Cognitive Processes in Fashion Design: Designing of Modelling Projects for the Visually Handicapped

Cognitive Processes in Fashion Design: Designing of Modelling Projects for the Visually Handicapped

Geraldo Coelho Lima Júnior (Universidade Anhembi Morumbi (UAM), Brazil)
Copyright: © 2018 |Pages: 19
DOI: 10.4018/978-1-5225-3432-7.ch016
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Abstract

This chapter is concerned with the teaching and learning of modelling in fashion design courses. Following a series of observations, it was found that fashion design students, with normal sight, have difficulties in fully understanding how an item of clothing can be transposed to a modelling display bust, which represents the body of the wearer. The same obstacle affects visually-handicapped students. This study seeks to explore ways of overcoming this problem. It involves seeking to introduce features into teaching that can allow a comprehensive learning program to be taught and in particular, to concentrate on certain key factors - cognition, constancy and abstraction - with regard to the information on fashion projects that can be found in the surrounding learning environment.
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Introduction

It was clear from the teaching practices of this author that a large number of students face obstacles in understanding modelling in fashion design when carried out in a creative way. This includes the question of how to devise a system to transpose the mould of items of clothing to form a three-dimensional structure. Problems regarding the teaching and learning system of modelling have been found in other research studies (Caro et al, 2014; Costa e Lima, 2006; Menezes e Spaine, 2010). The same problem of how to transpose the mould to a display bust in situations when the students were visually handicapped (either suffering from poor eyesight or blindness) was made apparent during the “Feeling and Dressing for Fashion” course which was run for this public.

In the light of this evidence, it was decided to investigate how this problem could be overcome. This involved attempting to introduce features in the learning which could enable the students to obtain information about transposing a two-dimensional mould to a three-dimensional human body, as represented by the display bust. In this way, it was possible to recapture the whole period when they made the attempt or in other words, the learning could be shown to be complete.

The course referred to above is based on a higher education course in fashion design which was concerned with the learning activities for the creation of items of clothing and was aimed at visually handicapped people (VHs), such as students. The aim of this study is to describe the stages that must be followed by students in the area, whether they are students with normal sight or VHs, when undertaking all the detailed tasks of modelling and their application for creating an item of clothing. The purpose of this is to outline the necessary parameters for a methodology in which the teaching and learning of fashion design and the VHs are interwoven, and in this chapter, link this to a planned model for fashion design.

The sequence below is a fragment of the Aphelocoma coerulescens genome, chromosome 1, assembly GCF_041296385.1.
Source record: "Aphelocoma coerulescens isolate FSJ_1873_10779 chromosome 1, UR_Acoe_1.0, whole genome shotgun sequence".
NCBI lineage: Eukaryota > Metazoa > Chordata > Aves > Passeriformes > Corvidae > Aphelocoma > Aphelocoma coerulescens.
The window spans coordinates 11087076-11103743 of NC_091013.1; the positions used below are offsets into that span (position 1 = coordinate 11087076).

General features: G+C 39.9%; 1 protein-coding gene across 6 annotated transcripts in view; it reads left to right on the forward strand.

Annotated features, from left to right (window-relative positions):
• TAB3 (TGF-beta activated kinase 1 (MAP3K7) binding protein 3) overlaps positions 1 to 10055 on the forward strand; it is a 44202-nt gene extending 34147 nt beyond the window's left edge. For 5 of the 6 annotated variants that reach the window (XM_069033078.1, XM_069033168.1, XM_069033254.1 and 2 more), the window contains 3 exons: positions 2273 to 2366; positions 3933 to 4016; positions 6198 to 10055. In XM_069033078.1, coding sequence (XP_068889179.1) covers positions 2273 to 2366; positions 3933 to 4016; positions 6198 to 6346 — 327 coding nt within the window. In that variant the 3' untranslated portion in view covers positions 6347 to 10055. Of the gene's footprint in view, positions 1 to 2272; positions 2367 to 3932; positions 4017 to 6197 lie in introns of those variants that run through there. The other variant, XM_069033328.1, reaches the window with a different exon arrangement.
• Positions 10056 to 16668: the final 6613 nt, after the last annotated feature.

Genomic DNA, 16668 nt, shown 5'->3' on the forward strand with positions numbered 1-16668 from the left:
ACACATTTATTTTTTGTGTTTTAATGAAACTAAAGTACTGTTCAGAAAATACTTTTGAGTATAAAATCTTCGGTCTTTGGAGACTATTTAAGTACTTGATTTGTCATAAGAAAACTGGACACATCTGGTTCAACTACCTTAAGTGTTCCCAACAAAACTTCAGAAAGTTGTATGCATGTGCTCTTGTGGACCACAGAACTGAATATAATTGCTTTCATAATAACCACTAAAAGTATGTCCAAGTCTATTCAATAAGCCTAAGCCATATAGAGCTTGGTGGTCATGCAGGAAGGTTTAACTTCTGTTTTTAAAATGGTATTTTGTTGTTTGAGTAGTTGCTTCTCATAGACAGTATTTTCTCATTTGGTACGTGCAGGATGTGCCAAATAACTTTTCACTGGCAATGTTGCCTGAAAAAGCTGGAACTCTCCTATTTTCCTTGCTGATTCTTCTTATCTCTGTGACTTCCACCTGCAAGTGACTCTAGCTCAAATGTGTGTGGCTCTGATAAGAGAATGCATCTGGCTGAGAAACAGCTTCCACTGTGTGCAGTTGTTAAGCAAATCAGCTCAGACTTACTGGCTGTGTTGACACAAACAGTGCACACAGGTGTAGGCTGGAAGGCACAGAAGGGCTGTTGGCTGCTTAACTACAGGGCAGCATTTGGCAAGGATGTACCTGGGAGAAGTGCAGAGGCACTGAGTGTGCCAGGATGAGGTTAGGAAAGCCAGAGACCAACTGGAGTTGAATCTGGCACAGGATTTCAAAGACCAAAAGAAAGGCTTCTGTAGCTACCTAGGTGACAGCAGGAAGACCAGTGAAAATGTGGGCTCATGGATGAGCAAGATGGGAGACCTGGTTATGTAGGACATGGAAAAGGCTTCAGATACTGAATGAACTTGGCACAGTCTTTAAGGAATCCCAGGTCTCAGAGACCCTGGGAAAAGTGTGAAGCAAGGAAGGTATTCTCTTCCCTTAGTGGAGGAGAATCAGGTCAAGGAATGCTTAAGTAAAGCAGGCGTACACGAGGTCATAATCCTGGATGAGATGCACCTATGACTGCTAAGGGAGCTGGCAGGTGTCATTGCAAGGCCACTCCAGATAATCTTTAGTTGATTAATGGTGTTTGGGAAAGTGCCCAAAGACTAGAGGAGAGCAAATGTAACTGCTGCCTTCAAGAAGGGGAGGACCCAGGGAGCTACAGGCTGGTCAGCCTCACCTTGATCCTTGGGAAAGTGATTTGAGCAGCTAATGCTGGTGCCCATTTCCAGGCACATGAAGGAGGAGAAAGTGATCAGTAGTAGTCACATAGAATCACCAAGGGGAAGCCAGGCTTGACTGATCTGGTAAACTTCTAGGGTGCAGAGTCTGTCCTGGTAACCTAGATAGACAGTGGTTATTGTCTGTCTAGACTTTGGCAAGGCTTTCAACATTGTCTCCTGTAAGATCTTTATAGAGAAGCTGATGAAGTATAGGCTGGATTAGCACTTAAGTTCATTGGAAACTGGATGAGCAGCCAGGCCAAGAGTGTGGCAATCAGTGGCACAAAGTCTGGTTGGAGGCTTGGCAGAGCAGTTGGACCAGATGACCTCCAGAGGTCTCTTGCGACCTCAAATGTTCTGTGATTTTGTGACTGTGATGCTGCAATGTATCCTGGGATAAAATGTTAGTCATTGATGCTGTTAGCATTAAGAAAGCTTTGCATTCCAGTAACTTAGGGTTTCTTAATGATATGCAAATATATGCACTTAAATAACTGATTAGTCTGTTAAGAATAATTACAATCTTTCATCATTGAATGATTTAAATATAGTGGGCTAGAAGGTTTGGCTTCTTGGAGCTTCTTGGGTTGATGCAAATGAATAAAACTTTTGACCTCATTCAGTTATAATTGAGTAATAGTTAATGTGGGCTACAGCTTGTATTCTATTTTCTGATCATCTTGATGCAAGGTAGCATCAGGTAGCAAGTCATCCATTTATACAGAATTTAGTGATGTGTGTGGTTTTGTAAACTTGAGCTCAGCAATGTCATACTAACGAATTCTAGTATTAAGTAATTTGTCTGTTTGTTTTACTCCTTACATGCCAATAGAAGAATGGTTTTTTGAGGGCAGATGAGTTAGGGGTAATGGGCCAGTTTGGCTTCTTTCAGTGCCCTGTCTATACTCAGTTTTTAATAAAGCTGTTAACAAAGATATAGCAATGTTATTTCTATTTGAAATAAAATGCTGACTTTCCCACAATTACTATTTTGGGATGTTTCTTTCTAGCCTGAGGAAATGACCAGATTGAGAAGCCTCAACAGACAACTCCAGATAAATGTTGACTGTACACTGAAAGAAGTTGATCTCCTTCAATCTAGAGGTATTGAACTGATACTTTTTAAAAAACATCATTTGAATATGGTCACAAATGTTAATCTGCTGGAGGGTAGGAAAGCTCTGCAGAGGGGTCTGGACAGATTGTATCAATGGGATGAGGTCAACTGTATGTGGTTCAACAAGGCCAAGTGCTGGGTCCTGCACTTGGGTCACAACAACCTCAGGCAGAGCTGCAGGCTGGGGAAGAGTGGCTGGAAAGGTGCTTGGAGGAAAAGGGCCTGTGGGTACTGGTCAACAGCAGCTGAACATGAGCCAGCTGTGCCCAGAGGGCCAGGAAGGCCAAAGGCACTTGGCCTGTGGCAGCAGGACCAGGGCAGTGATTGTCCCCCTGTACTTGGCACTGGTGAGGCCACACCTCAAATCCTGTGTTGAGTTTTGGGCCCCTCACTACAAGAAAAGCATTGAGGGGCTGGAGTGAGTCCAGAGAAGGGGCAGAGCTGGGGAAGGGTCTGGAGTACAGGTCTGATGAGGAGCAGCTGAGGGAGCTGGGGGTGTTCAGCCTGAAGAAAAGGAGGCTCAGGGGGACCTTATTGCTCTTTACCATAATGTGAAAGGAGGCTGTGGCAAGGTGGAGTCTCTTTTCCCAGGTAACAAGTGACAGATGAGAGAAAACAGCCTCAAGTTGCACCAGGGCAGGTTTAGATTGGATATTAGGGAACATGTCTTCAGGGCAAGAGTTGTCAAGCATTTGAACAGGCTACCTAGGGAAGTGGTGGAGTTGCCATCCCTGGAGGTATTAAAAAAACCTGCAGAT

In seeking to employ a methodology which could assist in the key areas of the subject (apart from the research conducted in this area by the authors cited above) some important benchmarks were found in the work of Medeiros (2010), Souza (2007), Spaine (2010, 2013). These are research studies on the teaching and learning of planned modelling that underpin the ideas formulated here. In this way, an attempt is made to determine what resources will be employed, apart from the usual materials made use of in the classroom, for the teaching of modelling in fashion design to the students in question, while taking full account of their particular learning needs. According to Menezes and Spaine (2010), ¨the preparation of a mould includes a phase which involves studying ergonomic factors, anthropometry and a knowledge of the wearer´s body”, and for this reason, an understanding is required of the forms, volumes and structures which shape the human body.

The mould for an item of clothing is first cut out of paper and is made up of all the parts of the garment; care is taken to ensure that it has the correct physical volume when it is manufactured in fabric and later worn. Each of the parts contains the formal elements needed to make the adjustment to the corresponding body of the wearer, with the aim of ensuring a match and meeting “the needs of comfort, durability and functionality” (Menezes & Spaine, 2010). However, the need to understand this is not always grasped by the students because they are unable to visualize the planned object – the mould and its parts – or obtain the right volume for the wearer´s body. As can be expected, this is a problem which students (whether able to see or not) have difficulty in tackling.

In view of this, this course combines knowledge related to the area of fashion design with research studies originating from different specialists in Neuro-science (Ackerman, 1992; Carter, 2012; Damásio, 2004, 2011, 2012; Martin, 2013;), particularly, factors related to cognition, constancy and abstraction with regard to information obtained from the surrounding environment and the objects found there (Gilead et al, 2014; Perlovsky e Ilin, 2012; Nee et al, 2014; Zeki, 2000, 2001). These are factors of great importance for learning in so far as the activities of each of them allow objects to form and materialize in the realm of fashion design projects. It is also important to enter into a dialogue with research studies aimed at the education of people with special needs who include those with visual impairments (Ballestero-Álvarez, 2003; Barros, 2013; Lima, 2006).

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